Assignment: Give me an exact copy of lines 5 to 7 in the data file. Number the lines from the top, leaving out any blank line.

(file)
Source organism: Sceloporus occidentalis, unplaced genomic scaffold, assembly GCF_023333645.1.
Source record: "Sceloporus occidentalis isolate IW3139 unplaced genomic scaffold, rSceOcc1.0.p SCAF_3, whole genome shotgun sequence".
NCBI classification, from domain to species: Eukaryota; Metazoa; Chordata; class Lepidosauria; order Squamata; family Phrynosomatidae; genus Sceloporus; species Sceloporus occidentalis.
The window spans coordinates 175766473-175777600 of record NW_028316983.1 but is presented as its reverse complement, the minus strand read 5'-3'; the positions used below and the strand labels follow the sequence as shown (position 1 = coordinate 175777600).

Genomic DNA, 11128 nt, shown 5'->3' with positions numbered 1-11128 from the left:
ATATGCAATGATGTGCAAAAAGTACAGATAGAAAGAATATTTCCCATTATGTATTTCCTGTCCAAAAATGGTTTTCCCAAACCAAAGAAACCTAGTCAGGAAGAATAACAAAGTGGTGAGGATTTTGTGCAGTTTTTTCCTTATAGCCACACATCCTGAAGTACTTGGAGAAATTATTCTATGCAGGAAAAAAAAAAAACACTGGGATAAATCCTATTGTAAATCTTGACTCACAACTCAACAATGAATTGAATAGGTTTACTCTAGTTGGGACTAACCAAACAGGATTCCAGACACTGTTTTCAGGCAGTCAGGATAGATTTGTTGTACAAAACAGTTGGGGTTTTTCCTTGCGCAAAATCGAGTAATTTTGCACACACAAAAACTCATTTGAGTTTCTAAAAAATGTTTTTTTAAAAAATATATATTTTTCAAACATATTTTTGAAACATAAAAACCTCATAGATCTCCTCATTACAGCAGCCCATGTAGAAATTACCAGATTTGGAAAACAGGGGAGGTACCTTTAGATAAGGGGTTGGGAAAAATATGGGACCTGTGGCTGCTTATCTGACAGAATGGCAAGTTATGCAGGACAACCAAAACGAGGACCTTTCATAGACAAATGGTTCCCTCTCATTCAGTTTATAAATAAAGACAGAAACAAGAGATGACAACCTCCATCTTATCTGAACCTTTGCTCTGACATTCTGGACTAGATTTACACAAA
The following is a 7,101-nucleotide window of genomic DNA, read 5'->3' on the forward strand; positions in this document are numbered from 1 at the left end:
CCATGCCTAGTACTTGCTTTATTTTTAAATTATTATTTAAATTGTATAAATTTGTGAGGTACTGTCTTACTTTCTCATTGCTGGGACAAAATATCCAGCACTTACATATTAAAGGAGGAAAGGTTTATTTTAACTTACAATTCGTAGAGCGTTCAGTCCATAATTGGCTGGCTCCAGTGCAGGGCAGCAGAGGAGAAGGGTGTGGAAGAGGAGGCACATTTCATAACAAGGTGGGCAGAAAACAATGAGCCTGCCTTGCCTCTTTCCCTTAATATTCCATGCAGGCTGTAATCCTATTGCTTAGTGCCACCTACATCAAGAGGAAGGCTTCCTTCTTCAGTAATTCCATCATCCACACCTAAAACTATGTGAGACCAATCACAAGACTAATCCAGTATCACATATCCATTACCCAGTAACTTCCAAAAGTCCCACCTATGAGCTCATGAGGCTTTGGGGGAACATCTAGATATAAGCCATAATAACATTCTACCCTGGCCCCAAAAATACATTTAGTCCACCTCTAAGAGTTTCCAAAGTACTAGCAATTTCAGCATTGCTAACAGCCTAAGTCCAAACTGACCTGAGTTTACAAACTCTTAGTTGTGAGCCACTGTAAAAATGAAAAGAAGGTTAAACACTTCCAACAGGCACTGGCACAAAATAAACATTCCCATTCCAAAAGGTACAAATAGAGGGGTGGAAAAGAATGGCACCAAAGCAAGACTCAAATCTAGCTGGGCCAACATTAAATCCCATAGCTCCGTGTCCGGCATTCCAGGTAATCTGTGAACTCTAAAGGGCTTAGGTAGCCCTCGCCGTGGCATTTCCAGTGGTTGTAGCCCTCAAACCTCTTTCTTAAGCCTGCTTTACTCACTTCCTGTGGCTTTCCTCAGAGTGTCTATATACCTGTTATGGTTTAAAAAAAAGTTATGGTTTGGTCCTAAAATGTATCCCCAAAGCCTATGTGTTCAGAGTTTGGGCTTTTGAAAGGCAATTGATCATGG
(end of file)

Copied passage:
Genomic DNA, 11128 nt, shown 5'->3' with positions numbered 1-11128 from the left:
ATATGCAATGATGTGCAAAAAGTACAGATAGAAAGAATATTTCCCATTATGTATTTCCTGTCCAAAAATGGTTTTCCCAAACCAAAGAAACCTAGTCAGGAAGAATAACAAAGTGGTGAGGATTTTGTGCAGTTTTTTCCTTATAGCCACACATCCTGAAGTACTTGGAGAAATTATTCTATGCAGGAAAAAAAAAAAACACTGGGATAAATCCTATTGTAAATCTTGACTCACAACTCAACAATGAATTGAATAGGTTTACTCTAGTTGGGACTAACCAAACAGGATTCCAGACACTGTTTTCAGGCAGTCAGGATAGATTTGTTGTACAAAACAGTTGGGGTTTTTCCTTGCGCAAAATCGAGTAATTTTGCACACACAAAAACTCATTTGAGTTTCTAAAAAATGTTTTTTTAAAAAATATATATTTTTCAAACATATTTTTGAAACATAAAAACCTCATAGATCTCCTCATTACAGCAGCCCATGTAGAAATTACCAGATTTGGAAAACAGGGGAGGTACCTTTAGATAAGGGGTTGGGAAAAATATGGGACCTGTGGCTGCTTATCTGACAGAATGGCAAGTTATGCAGGACAACCAAAACGAGGACCTTTCATAGACAAATGGTTCCCTCTCATTCAGTTTATAAATAAAGACAGAAACAAGAGATGACAACCTCCATCTTATCTGAACCTTTGCTCTGACATTCTGGACTAGATTTACACAAA
The following is a 7,101-nucleotide window of genomic DNA, read 5'->3' on the forward strand; positions in this document are numbered from 1 at the left end: